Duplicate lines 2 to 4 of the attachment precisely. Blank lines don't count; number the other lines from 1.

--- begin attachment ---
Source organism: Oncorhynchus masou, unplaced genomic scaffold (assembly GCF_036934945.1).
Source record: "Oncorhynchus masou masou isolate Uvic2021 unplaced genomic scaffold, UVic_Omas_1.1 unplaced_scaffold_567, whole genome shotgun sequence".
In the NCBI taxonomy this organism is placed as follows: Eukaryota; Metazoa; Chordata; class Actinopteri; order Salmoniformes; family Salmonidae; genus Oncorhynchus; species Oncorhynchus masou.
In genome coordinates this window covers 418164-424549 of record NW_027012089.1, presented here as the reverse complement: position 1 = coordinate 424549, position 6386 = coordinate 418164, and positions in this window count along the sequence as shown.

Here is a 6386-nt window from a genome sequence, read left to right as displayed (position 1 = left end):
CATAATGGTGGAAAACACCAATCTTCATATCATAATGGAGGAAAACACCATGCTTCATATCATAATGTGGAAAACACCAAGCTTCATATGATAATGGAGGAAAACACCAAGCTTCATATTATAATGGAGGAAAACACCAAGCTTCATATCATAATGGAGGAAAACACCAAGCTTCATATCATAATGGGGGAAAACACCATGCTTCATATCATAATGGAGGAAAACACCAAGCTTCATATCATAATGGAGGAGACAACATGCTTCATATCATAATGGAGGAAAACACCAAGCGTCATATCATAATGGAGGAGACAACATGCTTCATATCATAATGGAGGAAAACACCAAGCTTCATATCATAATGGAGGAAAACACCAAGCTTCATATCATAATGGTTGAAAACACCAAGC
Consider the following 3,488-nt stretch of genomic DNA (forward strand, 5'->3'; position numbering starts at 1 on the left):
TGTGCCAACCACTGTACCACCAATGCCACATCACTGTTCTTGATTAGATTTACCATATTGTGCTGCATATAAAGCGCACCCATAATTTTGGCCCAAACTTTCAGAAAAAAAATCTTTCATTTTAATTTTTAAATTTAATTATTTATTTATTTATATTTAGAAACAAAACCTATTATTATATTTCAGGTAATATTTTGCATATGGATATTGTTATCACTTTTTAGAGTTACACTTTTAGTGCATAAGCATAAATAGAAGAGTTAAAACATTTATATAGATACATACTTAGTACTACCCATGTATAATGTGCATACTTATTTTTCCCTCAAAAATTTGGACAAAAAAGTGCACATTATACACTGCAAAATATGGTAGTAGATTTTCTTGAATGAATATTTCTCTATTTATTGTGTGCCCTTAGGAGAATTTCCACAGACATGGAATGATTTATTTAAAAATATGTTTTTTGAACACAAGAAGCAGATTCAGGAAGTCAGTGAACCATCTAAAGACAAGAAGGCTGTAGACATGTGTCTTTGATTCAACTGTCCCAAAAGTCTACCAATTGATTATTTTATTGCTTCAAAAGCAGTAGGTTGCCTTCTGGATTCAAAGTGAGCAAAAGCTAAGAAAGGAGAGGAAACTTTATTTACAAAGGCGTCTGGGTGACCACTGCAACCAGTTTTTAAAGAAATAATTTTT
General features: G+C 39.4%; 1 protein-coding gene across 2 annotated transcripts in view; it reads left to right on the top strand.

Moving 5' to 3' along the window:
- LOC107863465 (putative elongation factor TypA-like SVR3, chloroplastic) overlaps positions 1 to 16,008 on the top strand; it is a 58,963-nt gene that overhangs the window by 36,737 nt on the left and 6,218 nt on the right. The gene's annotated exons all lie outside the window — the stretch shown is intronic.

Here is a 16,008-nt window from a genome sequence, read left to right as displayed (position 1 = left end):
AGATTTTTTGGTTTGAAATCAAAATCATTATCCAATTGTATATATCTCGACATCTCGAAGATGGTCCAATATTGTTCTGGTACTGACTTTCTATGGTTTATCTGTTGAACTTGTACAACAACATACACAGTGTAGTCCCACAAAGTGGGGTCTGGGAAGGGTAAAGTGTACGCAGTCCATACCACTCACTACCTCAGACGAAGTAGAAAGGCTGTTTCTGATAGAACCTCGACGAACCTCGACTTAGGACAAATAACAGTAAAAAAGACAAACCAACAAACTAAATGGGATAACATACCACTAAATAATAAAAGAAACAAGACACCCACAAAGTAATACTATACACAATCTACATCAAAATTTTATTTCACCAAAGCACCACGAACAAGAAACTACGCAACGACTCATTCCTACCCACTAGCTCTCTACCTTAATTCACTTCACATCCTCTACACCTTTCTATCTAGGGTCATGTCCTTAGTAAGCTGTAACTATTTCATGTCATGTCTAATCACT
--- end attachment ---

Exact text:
Source record: "Oncorhynchus masou masou isolate Uvic2021 unplaced genomic scaffold, UVic_Omas_1.1 unplaced_scaffold_567, whole genome shotgun sequence".
In the NCBI taxonomy this organism is placed as follows: Eukaryota; Metazoa; Chordata; class Actinopteri; order Salmoniformes; family Salmonidae; genus Oncorhynchus; species Oncorhynchus masou.
In genome coordinates this window covers 418164-424549 of record NW_027012089.1, presented here as the reverse complement: position 1 = coordinate 424549, position 6386 = coordinate 418164, and positions in this window count along the sequence as shown.